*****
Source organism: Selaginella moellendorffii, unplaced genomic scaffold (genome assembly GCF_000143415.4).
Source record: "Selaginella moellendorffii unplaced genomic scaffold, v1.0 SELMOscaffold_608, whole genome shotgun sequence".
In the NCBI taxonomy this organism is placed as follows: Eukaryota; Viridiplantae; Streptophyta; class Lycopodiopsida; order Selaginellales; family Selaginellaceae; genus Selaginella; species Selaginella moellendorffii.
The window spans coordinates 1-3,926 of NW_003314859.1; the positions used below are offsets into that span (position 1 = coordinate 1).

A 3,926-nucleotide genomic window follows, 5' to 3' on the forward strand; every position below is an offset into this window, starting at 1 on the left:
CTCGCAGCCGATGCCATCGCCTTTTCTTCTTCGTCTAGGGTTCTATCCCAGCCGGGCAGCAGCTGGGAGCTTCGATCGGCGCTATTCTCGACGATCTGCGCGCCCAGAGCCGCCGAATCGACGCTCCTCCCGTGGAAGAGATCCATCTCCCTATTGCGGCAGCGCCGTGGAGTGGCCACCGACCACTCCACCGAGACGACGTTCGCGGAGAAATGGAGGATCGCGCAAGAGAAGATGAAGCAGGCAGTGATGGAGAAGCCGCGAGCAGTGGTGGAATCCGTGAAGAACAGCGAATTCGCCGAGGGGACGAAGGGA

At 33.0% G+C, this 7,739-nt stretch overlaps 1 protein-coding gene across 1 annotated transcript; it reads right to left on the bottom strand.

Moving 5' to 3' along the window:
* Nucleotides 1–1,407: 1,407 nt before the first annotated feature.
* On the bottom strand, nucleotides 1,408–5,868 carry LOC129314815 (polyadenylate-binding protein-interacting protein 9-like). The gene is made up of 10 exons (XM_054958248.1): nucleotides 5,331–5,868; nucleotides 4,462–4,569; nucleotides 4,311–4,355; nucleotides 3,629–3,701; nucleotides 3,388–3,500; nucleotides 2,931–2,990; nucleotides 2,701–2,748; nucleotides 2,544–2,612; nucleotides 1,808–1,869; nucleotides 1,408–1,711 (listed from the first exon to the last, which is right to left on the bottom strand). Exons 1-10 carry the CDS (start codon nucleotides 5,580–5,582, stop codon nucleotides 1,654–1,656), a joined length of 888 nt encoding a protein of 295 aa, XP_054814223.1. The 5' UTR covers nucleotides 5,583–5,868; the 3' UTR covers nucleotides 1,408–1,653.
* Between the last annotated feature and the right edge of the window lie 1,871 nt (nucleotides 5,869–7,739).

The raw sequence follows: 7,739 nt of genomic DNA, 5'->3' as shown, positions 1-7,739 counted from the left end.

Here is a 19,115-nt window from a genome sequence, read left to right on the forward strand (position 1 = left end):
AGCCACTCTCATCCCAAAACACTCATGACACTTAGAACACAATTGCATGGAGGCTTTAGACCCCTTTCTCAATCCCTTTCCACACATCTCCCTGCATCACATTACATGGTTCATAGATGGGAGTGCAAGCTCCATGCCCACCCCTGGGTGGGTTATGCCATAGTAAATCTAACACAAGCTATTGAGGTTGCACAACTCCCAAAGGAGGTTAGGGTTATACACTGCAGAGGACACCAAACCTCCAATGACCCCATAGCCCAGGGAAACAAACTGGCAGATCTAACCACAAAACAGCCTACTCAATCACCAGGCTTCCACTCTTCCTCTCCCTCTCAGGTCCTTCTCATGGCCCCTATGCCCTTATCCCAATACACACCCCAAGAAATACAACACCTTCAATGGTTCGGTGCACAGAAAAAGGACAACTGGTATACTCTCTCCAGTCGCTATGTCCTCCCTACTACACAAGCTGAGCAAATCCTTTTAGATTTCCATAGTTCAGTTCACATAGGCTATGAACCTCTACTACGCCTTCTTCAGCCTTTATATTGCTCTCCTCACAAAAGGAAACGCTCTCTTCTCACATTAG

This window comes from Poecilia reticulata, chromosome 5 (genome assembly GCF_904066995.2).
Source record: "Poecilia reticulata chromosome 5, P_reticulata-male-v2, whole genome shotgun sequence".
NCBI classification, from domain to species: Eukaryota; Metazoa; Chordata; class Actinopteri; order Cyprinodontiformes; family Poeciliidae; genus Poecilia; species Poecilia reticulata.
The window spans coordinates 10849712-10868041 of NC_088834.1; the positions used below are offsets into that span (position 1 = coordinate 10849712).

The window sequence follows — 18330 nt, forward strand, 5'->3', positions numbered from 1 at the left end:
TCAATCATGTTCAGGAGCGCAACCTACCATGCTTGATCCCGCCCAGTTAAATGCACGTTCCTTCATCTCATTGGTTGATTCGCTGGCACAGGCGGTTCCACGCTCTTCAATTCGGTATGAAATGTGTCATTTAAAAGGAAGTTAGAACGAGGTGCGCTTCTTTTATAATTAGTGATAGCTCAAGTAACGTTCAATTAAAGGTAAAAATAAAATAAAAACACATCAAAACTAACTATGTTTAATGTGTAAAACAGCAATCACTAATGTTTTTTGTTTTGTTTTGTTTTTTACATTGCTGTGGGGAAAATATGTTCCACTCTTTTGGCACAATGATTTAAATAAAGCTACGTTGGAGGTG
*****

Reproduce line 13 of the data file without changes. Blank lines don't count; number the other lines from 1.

Here is a 19,115-nt window from a genome sequence, read left to right on the forward strand (position 1 = left end):